Helping Cancer Patients Cope With Cognitive Changes“Foggy” thinking after cancer treatment is no myth — and now there’s hope.
It’s not unusual for cancer treatment to affect a person’s mental processes or cognition. After treatment, some people have difficulty remembering, learning new things, concentrating, making judgments, solving problems and juggling tasks, among other problems.
In a new clinic just for cancer patients, experts are tracking a person’s cognitive abilities before, during and after chemotherapy and other treatments. Medical College of Wisconsin Neuropsychologist David Sabsevitz, PhD, heads the effort in the new Neuro-oncology Cognitive Clinic at Froedtert & the Medical College of Wisconsin.
“Cognition is complex,” Dr. Sabsevitz said. “Many factors can cause changes, such as cancer itself, radiation therapy, chemotherapy, medications, hormones and emotional issues. Not everyone will experience cognitive changes. For those who do, the changes can be temporary or persistent and can range from mild to severe. That’s why evaluation of cognitive ability before treatment is so important. Once we establish a baseline, we monitor changes — and we do everything possible to optimize each person’s cognitive functions and quality of life. Without this baseline, judging mental change is difficult.”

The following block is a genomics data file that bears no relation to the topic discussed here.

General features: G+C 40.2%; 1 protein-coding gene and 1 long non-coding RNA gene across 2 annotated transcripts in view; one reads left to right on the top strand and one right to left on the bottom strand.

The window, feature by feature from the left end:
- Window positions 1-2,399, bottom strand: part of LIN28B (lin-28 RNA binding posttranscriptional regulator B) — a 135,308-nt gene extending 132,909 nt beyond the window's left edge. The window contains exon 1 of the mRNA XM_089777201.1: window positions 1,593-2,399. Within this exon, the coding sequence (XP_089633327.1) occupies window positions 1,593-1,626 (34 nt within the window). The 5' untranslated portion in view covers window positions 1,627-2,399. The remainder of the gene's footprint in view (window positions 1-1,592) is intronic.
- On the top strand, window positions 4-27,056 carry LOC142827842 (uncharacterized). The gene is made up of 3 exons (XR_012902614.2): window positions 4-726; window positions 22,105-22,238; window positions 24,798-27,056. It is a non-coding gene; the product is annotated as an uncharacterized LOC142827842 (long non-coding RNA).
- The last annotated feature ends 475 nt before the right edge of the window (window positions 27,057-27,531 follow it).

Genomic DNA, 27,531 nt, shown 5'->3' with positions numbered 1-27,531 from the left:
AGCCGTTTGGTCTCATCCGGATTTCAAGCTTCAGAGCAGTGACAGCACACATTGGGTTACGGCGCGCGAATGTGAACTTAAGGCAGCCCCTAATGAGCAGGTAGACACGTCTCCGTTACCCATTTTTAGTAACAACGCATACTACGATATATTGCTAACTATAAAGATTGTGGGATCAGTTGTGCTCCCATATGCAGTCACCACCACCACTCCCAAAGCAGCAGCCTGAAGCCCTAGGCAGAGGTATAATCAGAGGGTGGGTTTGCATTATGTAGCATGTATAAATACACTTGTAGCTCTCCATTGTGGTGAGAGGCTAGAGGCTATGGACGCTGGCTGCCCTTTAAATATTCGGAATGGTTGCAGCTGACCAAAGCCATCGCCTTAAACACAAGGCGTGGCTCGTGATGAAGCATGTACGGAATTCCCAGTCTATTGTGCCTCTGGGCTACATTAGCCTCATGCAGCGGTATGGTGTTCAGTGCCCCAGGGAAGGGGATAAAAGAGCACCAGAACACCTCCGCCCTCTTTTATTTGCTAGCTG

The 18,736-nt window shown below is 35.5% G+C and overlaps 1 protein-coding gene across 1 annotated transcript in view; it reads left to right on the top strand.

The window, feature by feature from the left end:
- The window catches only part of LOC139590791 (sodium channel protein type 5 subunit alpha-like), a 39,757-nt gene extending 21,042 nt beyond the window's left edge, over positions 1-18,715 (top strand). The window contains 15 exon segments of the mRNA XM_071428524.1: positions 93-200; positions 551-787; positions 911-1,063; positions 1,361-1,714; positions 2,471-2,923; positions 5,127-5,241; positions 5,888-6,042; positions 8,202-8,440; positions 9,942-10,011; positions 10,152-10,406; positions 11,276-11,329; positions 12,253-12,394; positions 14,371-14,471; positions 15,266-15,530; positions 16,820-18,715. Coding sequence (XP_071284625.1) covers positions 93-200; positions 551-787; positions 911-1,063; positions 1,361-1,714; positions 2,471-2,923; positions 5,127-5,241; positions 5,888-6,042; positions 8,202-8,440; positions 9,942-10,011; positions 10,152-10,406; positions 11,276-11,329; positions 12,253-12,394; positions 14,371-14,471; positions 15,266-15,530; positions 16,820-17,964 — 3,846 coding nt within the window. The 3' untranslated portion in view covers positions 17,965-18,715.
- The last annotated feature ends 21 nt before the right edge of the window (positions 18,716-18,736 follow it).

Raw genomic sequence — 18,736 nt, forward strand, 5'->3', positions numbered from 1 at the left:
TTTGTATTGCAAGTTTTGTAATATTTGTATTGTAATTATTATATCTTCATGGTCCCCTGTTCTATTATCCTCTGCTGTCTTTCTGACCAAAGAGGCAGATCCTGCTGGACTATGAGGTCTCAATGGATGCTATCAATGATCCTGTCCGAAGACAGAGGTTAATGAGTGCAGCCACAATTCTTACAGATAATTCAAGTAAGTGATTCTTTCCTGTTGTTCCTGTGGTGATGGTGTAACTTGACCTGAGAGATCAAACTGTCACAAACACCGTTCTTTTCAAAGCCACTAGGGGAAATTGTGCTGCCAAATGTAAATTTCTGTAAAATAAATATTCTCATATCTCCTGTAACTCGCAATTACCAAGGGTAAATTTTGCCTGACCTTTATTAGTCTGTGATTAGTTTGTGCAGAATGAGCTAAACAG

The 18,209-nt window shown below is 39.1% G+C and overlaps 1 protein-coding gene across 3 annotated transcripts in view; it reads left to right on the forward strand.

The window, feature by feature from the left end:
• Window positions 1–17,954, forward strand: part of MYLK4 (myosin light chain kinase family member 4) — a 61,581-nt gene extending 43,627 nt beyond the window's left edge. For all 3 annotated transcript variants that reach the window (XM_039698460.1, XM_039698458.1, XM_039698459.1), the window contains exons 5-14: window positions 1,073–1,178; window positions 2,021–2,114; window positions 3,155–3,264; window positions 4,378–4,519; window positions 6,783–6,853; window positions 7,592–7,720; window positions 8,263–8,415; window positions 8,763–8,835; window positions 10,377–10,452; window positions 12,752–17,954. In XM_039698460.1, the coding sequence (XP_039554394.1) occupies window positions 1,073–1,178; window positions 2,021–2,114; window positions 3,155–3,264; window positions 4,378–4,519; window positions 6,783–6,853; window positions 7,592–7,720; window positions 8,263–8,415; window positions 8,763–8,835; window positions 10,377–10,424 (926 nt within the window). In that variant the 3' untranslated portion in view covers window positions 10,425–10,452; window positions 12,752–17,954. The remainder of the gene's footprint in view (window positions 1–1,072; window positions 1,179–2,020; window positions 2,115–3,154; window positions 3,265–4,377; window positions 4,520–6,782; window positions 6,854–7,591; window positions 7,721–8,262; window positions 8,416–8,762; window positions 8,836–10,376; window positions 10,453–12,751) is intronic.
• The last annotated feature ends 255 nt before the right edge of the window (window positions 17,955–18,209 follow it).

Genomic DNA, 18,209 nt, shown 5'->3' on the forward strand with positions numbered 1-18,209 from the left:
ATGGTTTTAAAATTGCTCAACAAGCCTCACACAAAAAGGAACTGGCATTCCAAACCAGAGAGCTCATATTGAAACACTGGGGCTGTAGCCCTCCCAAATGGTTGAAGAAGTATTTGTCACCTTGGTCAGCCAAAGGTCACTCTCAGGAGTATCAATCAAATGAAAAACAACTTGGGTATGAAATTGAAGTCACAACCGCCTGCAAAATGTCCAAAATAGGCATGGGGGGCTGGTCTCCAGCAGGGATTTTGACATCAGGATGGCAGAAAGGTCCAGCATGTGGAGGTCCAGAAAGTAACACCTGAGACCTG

Dr. Sabsevitz works with other Medical College of Wisconsin physicians — neurosurgeons, radiation oncologists, medical oncologists and neuro-oncologists — to coordinate care. He also provides extensive education, so patients understand how a tumor, chemotherapy or radiation treatment may affect mental function. “This helps people make informed decisions about treatment,” he said.
Source: Froedtert Today
Date: October 2007